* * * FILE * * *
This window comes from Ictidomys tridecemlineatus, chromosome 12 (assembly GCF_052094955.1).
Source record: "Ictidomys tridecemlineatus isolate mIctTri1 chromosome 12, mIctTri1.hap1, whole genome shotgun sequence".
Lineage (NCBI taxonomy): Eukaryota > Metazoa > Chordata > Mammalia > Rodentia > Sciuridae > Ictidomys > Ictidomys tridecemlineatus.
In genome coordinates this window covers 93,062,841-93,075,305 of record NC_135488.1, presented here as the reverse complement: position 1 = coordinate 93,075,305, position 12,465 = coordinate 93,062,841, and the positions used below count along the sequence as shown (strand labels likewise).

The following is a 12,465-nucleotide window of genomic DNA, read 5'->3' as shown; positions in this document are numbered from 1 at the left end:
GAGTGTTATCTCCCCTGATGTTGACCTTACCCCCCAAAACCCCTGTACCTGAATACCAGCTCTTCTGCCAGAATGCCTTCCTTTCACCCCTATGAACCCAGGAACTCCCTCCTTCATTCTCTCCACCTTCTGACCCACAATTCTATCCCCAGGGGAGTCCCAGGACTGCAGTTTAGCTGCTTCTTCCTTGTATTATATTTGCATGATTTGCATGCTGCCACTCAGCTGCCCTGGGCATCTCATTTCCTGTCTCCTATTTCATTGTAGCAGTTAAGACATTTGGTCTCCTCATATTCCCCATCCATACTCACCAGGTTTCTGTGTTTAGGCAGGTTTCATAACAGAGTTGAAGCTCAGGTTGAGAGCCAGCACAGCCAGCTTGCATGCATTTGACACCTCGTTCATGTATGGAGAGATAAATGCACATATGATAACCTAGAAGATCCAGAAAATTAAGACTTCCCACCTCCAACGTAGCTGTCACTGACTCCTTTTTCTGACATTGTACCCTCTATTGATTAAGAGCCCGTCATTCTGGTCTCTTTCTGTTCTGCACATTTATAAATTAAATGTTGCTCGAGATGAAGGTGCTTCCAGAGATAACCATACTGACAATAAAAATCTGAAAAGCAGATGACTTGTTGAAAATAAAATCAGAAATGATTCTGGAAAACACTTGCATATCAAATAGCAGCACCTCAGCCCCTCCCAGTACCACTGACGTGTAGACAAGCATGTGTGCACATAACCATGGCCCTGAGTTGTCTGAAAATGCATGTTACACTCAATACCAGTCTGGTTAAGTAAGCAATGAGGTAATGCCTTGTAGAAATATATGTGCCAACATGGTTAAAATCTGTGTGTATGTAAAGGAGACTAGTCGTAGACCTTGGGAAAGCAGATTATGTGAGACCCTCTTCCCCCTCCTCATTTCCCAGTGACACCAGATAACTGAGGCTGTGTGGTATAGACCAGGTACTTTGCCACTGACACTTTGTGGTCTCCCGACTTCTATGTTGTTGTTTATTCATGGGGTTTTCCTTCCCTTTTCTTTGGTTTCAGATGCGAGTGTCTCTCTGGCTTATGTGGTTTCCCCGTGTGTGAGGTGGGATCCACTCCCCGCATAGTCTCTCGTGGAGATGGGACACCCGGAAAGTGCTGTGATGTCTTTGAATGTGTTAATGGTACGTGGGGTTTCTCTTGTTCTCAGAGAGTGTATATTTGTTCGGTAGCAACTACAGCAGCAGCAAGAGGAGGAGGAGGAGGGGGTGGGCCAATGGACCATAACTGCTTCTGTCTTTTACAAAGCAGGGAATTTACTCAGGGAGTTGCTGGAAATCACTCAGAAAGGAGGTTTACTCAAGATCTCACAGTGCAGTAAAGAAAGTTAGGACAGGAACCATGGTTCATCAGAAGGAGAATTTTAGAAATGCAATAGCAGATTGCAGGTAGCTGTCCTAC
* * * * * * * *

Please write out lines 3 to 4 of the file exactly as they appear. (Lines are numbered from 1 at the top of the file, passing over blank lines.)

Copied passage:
Lineage (NCBI taxonomy): Eukaryota > Metazoa > Chordata > Mammalia > Rodentia > Sciuridae > Ictidomys > Ictidomys tridecemlineatus.
In genome coordinates this window covers 93,062,841-93,075,305 of record NC_135488.1, presented here as the reverse complement: position 1 = coordinate 93,075,305, position 12,465 = coordinate 93,062,841, and the positions used below count along the sequence as shown (strand labels likewise).